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On 2/11/2022 at 9:07 PM, George N. M. said:

Magnet fishing with a BIG magnet and a winch or come along?

Have you ever seen the rigs they use to salvage submerged logs in the southern rivers? Basically a pontoon boat with an open area between the pontoons and a winch in the middle. A diver hooks the log and they winch it to the surface. Would probably work in this situation as well. Or air filled bags could be a possibility. 

Pnut

 

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On 2/11/2022 at 7:35 PM, ThomasPowers said:

dumping their refuse into the rivers

Once while kayaking down the Youghiogheny river I was at the side magnet fishing a bit while my buddy was fishing for fish. I wound up getting the magnet stuck to a large Heavy metal surface. I could just feel a corner of it and it was thick  with flat sides. It was too big for me to budge so when my buddy wanted to move on I gave up on trying to figure out what it was. I'd really like to revisit it some day with a pry bar "if" I can find it again. The long straight stretch where I found it would take a while to relocate it.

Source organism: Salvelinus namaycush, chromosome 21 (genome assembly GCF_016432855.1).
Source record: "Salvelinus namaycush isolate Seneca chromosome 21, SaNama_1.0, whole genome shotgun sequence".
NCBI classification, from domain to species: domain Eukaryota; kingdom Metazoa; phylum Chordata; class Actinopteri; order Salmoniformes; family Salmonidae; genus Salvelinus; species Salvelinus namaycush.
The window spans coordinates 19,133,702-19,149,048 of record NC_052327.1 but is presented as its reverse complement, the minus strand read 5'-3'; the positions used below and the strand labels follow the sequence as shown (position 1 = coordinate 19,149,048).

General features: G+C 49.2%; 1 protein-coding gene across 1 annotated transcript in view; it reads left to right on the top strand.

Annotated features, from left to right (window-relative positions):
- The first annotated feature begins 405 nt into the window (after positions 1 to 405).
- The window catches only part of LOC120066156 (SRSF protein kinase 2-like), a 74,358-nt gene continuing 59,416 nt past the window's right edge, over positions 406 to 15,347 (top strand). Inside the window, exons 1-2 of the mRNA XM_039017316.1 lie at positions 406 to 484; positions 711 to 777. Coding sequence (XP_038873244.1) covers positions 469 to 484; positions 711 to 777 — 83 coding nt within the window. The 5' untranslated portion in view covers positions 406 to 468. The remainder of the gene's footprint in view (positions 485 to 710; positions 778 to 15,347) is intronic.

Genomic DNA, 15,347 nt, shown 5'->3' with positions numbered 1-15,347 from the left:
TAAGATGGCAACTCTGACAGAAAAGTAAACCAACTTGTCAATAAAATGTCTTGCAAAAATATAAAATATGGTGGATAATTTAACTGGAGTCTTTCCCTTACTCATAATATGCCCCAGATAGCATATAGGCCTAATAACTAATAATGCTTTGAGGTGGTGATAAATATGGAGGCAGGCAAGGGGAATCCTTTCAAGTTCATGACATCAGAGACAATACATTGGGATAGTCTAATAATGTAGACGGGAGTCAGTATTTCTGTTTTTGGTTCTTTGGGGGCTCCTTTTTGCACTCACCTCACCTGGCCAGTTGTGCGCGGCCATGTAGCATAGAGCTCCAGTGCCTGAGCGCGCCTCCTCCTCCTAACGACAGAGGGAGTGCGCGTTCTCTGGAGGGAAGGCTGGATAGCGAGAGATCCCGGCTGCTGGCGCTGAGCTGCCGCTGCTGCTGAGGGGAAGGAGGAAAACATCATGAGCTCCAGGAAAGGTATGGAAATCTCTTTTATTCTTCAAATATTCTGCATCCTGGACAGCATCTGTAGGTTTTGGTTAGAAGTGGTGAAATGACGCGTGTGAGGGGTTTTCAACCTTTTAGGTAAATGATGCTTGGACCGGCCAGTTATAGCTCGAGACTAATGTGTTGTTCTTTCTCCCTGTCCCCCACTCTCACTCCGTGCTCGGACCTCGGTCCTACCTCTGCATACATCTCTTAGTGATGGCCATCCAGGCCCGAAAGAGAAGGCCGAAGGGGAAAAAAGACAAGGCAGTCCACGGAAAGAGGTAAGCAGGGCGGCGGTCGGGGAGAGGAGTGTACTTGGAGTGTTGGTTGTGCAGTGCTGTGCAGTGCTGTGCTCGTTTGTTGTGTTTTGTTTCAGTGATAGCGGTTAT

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Most of the year there isn't enough water in it to use a boat.  I was looking for some "quiet methods".    I did figure out a way I could wait till it froze solid and then lever one of the old grinding stones onto a stone boat sledge and haul it to where I could get a vehicle to it.  Moved before I tried it out.  Got rid of all the human powered grindstones I picked up in the hoard too.  Not enough apprentices working for nothing these days!